Directed by J.D. Dillard
Starring Dulé Hill, Jacob Latimore, Storm Reid, Alex Hyner and Michael Villar
A young street magician is left to take care of his little sister after his mother's passing and turns to drug dealing in the Los Angeles party scene to keep a roof over their heads. When he gets into trouble with his supplier, his sister is kidnapped and he is forced to rely on both his sleight of hand and brilliant mind to save her.
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★★★½ review by Dawson Joyce on Letterboxd
A promising debut from co-writer and director J.D. Dillard, Sleight is a rare but refreshing non-IP superhero origin story as well as a gripping crime thriller and a compelling family drama, with solid direction and performances, well-crafted visuals, and interesting characters.
★★★½ review by Jacob on Letterboxd
There are quite a few fumbles in the final act (disappointing for a film about a magician) and the screenplay could've used some more subtly, but this was still a very engaging 90 minutes and my favorite directorial debut of 2017 so far. Despite being made on a humble budget of $250k, I would easily believe that this film had a couple million to work with, considering how compelling the visuals are. The tricks and other effects were all pretty convincing, and the locations and look of the characters were perfectly fitting for the narrative.
What really sold me on this film were the characters, and how quickly invested I became in this young man's life. I really wanted him to be okay, and if there was ever a moment where I doubted he would be, I was on the edge of my seat, anxiously waiting to see how things would turn out. His girlfriend is the most adorable human being I've ever seen, and his little sister and neighbor are equally lovable. Though he makes some certainly unlawful and probably unethical decisions throughout the film, I never once questioned his actions. There was one particular moment of the film where it takes a sudden dip into horror, but thinking back on it, it did act as an effective turning point in the protagonist's situation.
Some of the dialogue gets a bit too obvious, and the film doesn't end in a way that feels entirely natural (or thematically consistent with the body of it), yet all the other elements made this a great watch. I look forward to seeing what J.D. Dillard does next.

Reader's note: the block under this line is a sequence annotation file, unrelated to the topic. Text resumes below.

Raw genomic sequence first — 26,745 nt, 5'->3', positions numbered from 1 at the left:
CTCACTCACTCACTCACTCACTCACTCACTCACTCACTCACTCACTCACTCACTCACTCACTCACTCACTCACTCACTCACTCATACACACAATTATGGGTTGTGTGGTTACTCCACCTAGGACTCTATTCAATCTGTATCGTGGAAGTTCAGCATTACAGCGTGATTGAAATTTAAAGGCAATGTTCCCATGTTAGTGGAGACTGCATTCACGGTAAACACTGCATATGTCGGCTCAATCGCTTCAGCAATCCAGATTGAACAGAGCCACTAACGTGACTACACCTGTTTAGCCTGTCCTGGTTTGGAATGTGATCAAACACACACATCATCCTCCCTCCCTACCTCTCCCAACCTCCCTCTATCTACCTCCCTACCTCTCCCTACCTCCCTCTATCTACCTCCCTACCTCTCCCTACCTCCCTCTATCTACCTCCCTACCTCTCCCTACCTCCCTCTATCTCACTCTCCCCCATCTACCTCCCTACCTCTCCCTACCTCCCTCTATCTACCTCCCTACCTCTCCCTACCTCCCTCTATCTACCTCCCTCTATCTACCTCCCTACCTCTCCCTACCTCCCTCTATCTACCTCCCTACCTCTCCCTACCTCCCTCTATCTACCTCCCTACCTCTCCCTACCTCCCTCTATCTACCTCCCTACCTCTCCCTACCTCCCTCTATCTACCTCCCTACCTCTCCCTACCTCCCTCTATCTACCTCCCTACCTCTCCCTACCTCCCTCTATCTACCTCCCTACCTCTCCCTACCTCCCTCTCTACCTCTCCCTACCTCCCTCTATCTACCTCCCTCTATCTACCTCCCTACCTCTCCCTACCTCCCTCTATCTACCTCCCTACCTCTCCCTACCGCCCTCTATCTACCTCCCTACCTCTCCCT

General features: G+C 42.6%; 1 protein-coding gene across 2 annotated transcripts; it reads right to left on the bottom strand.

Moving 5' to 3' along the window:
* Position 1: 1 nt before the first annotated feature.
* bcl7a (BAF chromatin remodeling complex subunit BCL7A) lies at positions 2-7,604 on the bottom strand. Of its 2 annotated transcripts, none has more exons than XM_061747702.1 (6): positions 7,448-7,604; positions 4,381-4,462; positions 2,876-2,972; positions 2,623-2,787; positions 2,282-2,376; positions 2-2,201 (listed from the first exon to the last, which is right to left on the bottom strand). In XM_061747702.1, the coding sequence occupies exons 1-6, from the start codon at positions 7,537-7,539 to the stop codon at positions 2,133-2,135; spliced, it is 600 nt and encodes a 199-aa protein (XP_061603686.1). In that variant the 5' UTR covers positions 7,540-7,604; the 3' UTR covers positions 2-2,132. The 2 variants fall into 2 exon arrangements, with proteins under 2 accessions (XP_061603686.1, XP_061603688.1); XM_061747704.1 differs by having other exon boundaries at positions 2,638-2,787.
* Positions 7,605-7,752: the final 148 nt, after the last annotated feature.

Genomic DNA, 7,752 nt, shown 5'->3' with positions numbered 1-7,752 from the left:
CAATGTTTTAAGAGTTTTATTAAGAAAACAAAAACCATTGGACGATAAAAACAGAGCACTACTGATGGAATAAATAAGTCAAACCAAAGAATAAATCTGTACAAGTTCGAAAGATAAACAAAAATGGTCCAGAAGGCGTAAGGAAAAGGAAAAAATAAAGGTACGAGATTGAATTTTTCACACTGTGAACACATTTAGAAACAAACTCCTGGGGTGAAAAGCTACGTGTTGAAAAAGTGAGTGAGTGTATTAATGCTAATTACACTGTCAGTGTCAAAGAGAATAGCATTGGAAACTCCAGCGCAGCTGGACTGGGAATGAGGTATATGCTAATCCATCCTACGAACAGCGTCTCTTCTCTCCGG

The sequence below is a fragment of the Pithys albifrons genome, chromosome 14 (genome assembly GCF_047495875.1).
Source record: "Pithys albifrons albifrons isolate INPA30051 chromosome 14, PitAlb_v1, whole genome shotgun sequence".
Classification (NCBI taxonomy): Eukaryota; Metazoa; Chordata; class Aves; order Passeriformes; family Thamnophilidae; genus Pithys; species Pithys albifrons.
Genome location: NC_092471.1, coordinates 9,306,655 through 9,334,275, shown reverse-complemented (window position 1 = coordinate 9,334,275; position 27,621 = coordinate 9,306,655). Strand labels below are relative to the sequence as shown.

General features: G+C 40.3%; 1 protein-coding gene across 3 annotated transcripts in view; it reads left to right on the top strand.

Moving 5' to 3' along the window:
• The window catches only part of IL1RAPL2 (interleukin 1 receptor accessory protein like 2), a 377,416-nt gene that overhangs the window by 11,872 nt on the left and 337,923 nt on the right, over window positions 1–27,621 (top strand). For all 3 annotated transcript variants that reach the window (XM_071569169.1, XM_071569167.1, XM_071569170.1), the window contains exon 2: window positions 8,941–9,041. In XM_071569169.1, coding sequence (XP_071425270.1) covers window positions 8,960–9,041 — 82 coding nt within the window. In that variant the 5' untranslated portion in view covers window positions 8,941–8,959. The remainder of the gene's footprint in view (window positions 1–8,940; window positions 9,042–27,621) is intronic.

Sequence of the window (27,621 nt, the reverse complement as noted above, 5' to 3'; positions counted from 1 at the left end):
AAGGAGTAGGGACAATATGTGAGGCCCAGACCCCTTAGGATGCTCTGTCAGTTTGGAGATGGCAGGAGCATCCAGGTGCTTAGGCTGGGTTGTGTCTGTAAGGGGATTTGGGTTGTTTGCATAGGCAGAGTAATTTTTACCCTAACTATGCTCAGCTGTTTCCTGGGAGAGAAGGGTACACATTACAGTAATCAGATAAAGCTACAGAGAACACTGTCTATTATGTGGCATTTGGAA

★★★★½ review by Keith Adams Jr. on Letterboxd
Well, this was a surprise. A presentation of WWE Studios and Blumhouse Tilt, JD Dillard’s Sleight is a more grounded and realistic take on the superhero movie and is just as entertaining and exciting as one. In the film, Jacob Latimore (Detroit, Ride Along) plays Bo, a street magician who also works as a drug dealer in order to provide for himself and his little sister Tina (Storm Reid) after the death of his mother. It’s not a job he enjoys but his enigmatic and ruthless employer Angelo (Dulé Hill) pays him well and he’s able to keep a roof over his and Tina’s head without having to stray too far from the straight and narrow. However, when he causes trouble with Angelo and Tina is kidnapped, he must use his own talent for magic to save her and get out of the life once and for all. I never expected a movie made by the WWE to be this enjoyable and satisfying to sit through. Well, there’s No One Lives and The Call but this is totally different. Latimore turns in a breakout performance while Hill’s role as Angelo is on par with Albert Brooks’ performance in Drive. There’s not a single trace of Gus from “Psych” in this performance as he strikes a strong balance between charismatic and intensely evil. With the way that it ended, I wouldn’t be surprised if they decided to go with a sequel and considering how successful Blumhouse has been in the last 5 years, they’re good for it but if not, at least give JD Dillard a movie to make for DC or Marvel. He would make a good fit for a movie based on either “Static Shock” or whoever else Marvel didn’t make a movie of yet. This is a movie that’s really worth recommending so definitely check out Sleight.
★★★★ review by Jeremy Crabb on Letterboxd
A big surprise. Sleight is a well-acted, fun, and original movie, and while there are a couple predictable plot points and the ending is a bit rushed and anticlimactic, but as a whole, I thought this was a great indie with an outstanding performance from Jacob Latimore. If this one is playing near you, definitely check it out. I have no clue why this is getting just okay reviews.
★★★½ review by Mikey Brzezinski on Letterboxd
Sleight is a family drama crossed with a drug underworld thriller crossed with a superhero origin story and for the most part, it pulls off combining the three. Putting aside my handful of issues that this movie trips on, it made me so happy to see a $250k debut feature tackle the superhero genre in the quiet humanistic way that this does. It's a character drama first and an origin story second. The character conflict is built so delicately and intensely that when the film reaches its third act it feels remarkably satisfying (arguably way more satisfying than the bulk of third acts from the latest crop of CBMs) and with a runtime of only 90 minutes, it accomplishes everything it sets out to do in an efficient manner.
My biggest issues with the movie mostly spawn from pitfalls that a lot of amateur features hit (awkward bland photography, flat supporting acting) and there are some character moments that feel outright nonsensical. Sleight is certainly problematic but it's kind of a beauty to experience. The vision that J.D. Dillard brings to this genre is so fresh, ambitious, and cultured that I can't help but be very excited to see what he will do next with a bigger budget and greater resources. (7.5/10)
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